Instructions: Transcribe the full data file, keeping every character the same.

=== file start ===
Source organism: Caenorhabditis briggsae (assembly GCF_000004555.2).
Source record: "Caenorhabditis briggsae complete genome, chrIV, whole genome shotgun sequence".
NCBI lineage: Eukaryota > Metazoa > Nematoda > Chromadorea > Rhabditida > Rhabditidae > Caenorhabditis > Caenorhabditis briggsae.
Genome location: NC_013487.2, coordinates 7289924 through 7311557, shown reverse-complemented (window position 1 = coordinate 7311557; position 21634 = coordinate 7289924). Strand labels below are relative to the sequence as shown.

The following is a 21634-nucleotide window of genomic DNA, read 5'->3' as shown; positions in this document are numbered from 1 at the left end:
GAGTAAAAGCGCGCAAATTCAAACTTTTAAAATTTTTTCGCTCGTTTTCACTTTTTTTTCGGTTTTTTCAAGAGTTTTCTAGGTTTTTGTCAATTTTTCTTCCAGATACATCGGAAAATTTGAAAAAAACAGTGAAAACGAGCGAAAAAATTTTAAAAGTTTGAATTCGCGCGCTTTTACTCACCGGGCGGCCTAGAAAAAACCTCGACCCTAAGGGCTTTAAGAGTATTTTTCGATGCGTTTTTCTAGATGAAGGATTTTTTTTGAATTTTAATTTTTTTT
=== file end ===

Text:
Source organism: Caenorhabditis briggsae (assembly GCF_000004555.2).
Source record: "Caenorhabditis briggsae complete genome, chrIV, whole genome shotgun sequence".
NCBI lineage: Eukaryota > Metazoa > Nematoda > Chromadorea > Rhabditida > Rhabditidae > Caenorhabditis > Caenorhabditis briggsae.
Genome location: NC_013487.2, coordinates 7289924 through 7311557, shown reverse-complemented (window position 1 = coordinate 7311557; position 21634 = coordinate 7289924). Strand labels below are relative to the sequence as shown.

The following is a 21634-nucleotide window of genomic DNA, read 5'->3' as shown; positions in this document are numbered from 1 at the left end:
GAGTAAAAGCGCGCAAATTCAAACTTTTAAAATTTTTTCGCTCGTTTTCACTTTTTTTTCGGTTTTTTCAAGAGTTTTCTAGGTTTTTGTCAATTTTTCTTCCAGATACATCGGAAAATTTGAAAAAAACAGTGAAAACGAGCGAAAAAATTTTAAAAGTTTGAATTCGCGCGCTTTTACTCACCGGGCGGCCTAGAAAAAACCTCGACCCTAAGGGCTTTAAGAGTATTTTTCGATGCGTTTTTCTAGATGAAGGATTTTTTTTGAATTTTAATTTTTTTT